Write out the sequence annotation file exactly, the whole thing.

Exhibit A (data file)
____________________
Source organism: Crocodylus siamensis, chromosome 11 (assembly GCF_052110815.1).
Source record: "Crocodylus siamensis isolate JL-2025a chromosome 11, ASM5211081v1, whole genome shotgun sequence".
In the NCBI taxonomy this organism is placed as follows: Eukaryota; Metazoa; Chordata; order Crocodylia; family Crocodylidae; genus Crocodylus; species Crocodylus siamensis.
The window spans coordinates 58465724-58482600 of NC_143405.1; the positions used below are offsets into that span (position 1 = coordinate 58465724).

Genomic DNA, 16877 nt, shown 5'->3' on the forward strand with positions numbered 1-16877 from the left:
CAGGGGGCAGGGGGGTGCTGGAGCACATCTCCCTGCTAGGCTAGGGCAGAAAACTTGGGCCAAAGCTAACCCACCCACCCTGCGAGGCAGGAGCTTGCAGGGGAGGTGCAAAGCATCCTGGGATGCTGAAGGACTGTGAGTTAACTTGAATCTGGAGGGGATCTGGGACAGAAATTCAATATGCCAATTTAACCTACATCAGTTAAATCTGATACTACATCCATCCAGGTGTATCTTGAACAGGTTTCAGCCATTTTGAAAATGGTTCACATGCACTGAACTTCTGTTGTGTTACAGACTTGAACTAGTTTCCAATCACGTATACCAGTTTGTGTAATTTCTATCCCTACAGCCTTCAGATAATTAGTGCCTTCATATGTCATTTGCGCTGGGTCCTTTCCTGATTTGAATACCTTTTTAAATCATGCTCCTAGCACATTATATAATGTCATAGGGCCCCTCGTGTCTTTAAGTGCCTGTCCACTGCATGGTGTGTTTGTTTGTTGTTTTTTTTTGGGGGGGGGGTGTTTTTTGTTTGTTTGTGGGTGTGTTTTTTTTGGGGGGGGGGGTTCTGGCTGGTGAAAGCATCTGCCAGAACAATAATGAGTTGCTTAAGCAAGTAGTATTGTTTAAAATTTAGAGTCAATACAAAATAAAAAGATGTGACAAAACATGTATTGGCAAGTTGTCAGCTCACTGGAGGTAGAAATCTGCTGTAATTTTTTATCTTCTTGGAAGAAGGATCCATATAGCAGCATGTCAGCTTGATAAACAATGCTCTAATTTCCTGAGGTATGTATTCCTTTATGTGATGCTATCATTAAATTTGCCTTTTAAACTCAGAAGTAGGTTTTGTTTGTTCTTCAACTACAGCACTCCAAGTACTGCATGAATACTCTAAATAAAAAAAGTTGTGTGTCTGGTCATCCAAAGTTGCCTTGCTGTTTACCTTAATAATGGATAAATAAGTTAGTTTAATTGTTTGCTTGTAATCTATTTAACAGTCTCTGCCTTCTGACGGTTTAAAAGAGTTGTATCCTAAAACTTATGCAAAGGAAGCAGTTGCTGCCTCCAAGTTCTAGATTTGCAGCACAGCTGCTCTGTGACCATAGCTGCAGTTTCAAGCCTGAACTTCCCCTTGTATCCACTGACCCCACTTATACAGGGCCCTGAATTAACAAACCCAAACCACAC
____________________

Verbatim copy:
Source organism: Crocodylus siamensis, chromosome 11 (assembly GCF_052110815.1).
Source record: "Crocodylus siamensis isolate JL-2025a chromosome 11, ASM5211081v1, whole genome shotgun sequence".
In the NCBI taxonomy this organism is placed as follows: Eukaryota; Metazoa; Chordata; order Crocodylia; family Crocodylidae; genus Crocodylus; species Crocodylus siamensis.
The window spans coordinates 58465724-58482600 of NC_143405.1; the positions used below are offsets into that span (position 1 = coordinate 58465724).

Genomic DNA, 16877 nt, shown 5'->3' on the forward strand with positions numbered 1-16877 from the left:
CAGGGGGCAGGGGGGTGCTGGAGCACATCTCCCTGCTAGGCTAGGGCAGAAAACTTGGGCCAAAGCTAACCCACCCACCCTGCGAGGCAGGAGCTTGCAGGGGAGGTGCAAAGCATCCTGGGATGCTGAAGGACTGTGAGTTAACTTGAATCTGGAGGGGATCTGGGACAGAAATTCAATATGCCAATTTAACCTACATCAGTTAAATCTGATACTACATCCATCCAGGTGTATCTTGAACAGGTTTCAGCCATTTTGAAAATGGTTCACATGCACTGAACTTCTGTTGTGTTACAGACTTGAACTAGTTTCCAATCACGTATACCAGTTTGTGTAATTTCTATCCCTACAGCCTTCAGATAATTAGTGCCTTCATATGTCATTTGCGCTGGGTCCTTTCCTGATTTGAATACCTTTTTAAATCATGCTCCTAGCACATTATATAATGTCATAGGGCCCCTCGTGTCTTTAAGTGCCTGTCCACTGCATGGTGTGTTTGTTTGTTGTTTTTTTTTGGGGGGGGGGTGTTTTTTGTTTGTTTGTGGGTGTGTTTTTTTTGGGGGGGGGGGTTCTGGCTGGTGAAAGCATCTGCCAGAACAATAATGAGTTGCTTAAGCAAGTAGTATTGTTTAAAATTTAGAGTCAATACAAAATAAAAAGATGTGACAAAACATGTATTGGCAAGTTGTCAGCTCACTGGAGGTAGAAATCTGCTGTAATTTTTTATCTTCTTGGAAGAAGGATCCATATAGCAGCATGTCAGCTTGATAAACAATGCTCTAATTTCCTGAGGTATGTATTCCTTTATGTGATGCTATCATTAAATTTGCCTTTTAAACTCAGAAGTAGGTTTTGTTTGTTCTTCAACTACAGCACTCCAAGTACTGCATGAATACTCTAAATAAAAAAAGTTGTGTGTCTGGTCATCCAAAGTTGCCTTGCTGTTTACCTTAATAATGGATAAATAAGTTAGTTTAATTGTTTGCTTGTAATCTATTTAACAGTCTCTGCCTTCTGACGGTTTAAAAGAGTTGTATCCTAAAACTTATGCAAAGGAAGCAGTTGCTGCCTCCAAGTTCTAGATTTGCAGCACAGCTGCTCTGTGACCATAGCTGCAGTTTCAAGCCTGAACTTCCCCTTGTATCCACTGACCCCACTTATACAGGGCCCTGAATTAACAAACCCAAACCACAC